LA’s First Movie Studio was a Zoo
If you’ve ever been curious as to where the lion in the MGM pictures logo came from, or just where that jungle was where early Tarzan romped with the wild, the answer is the same. The second Los Angeles Zoo, which also happened to be the first movie studio in Los Angeles.
In 1909 film pioneer William Selig located his motion picture company in Edendale Caifornia. His specialty was jungle films and the prosperous studio soon expand to a 22 acre lot across from what is now Lincoln Park. The additional studio aka the Selig Jungle Zoo was completed in 1915.
The entrance to the public zoo featured large arches with marble statues of elephants and lions. The filming studio had a separate entrance.
On opening day, the Selig Jungle Zoo had over 700 birds and animals. This included 13 Bengal tigers, 40 lions and lionesses, 14 pumas, a jaguar, 20 bears, 15 leopards, 5 zebras, 2 black panthers, 6 elephants and more. The zoo was a fantastic success. It reportedly had over 150,000 paying visitors in the first year of operation. To put that in perspective, Los Angeles only had 500,000 residents at that time.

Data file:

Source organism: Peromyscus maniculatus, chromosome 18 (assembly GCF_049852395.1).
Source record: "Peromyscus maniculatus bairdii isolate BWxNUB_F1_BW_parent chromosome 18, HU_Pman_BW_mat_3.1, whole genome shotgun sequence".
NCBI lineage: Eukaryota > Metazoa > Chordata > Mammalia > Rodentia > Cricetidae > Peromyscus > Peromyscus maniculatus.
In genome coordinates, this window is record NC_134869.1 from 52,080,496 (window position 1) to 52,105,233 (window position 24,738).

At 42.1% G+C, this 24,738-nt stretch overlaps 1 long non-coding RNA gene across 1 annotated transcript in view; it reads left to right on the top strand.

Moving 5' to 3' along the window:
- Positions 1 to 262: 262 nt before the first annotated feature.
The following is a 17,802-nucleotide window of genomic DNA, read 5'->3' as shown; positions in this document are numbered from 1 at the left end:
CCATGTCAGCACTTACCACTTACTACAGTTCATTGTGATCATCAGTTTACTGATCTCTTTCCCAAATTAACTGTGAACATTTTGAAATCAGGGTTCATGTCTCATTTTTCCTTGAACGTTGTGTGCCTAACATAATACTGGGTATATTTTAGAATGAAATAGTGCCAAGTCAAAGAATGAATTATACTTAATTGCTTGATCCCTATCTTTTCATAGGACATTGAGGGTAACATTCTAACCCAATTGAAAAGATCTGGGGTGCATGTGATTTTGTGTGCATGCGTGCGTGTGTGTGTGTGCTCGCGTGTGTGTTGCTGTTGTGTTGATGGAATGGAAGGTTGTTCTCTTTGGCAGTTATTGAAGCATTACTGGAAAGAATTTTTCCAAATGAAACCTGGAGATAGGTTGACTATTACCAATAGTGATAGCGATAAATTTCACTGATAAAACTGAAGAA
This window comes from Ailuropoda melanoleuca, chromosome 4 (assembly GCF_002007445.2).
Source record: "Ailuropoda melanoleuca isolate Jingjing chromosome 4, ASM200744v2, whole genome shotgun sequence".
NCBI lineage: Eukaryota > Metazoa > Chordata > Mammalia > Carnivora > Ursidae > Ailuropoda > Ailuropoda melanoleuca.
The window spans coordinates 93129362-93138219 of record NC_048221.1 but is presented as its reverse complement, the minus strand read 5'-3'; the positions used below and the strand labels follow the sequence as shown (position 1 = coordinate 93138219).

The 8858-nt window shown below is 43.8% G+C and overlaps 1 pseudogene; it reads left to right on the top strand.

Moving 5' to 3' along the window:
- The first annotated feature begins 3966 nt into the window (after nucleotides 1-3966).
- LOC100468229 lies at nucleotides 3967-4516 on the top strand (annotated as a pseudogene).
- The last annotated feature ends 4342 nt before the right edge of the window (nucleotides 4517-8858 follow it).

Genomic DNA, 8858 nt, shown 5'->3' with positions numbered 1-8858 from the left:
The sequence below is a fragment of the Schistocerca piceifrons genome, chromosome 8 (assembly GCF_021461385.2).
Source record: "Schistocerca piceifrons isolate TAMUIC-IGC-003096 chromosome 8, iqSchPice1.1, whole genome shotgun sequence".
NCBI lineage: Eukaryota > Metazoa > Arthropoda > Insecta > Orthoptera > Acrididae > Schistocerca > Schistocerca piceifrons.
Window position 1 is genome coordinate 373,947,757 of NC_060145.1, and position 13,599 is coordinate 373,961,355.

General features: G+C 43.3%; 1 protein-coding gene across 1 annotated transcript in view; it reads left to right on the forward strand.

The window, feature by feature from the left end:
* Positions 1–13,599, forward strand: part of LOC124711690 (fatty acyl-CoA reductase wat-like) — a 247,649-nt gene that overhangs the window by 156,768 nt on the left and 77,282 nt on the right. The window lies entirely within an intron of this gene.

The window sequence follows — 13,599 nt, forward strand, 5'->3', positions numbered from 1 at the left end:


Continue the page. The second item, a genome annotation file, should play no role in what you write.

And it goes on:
While Selig’s studios at the Selig Jungle Zoo pumped out a fantastic number of films including an early version of the Wizard of Oz, World War I harmed the international sales of movies. By 1918, Selig was insolvent.
However rentals by other production companies kept the studio at the zoo going for many years. The first Tarzan movie was filmed at the zoo in 1918. In 1920 Louis B. Mayer rented his first studio space for Mayer Pictures at the site. Mayer kept the studio alive for many years before moving to Cluver City to run Metro-Goldwyn-Mayer. Jackie, one of Selig’s lions, became the first roaring MGM mascot.
Selig finally sold the zoo after a flood during the great depression. The Selig Zoo and studio was located at 3800 Mission Road.
More photos after the break…
Photo Credits: Entrance to Selig Zoo, Los Angeles Times Archives in public domain. Other Photos USC Library, public domain.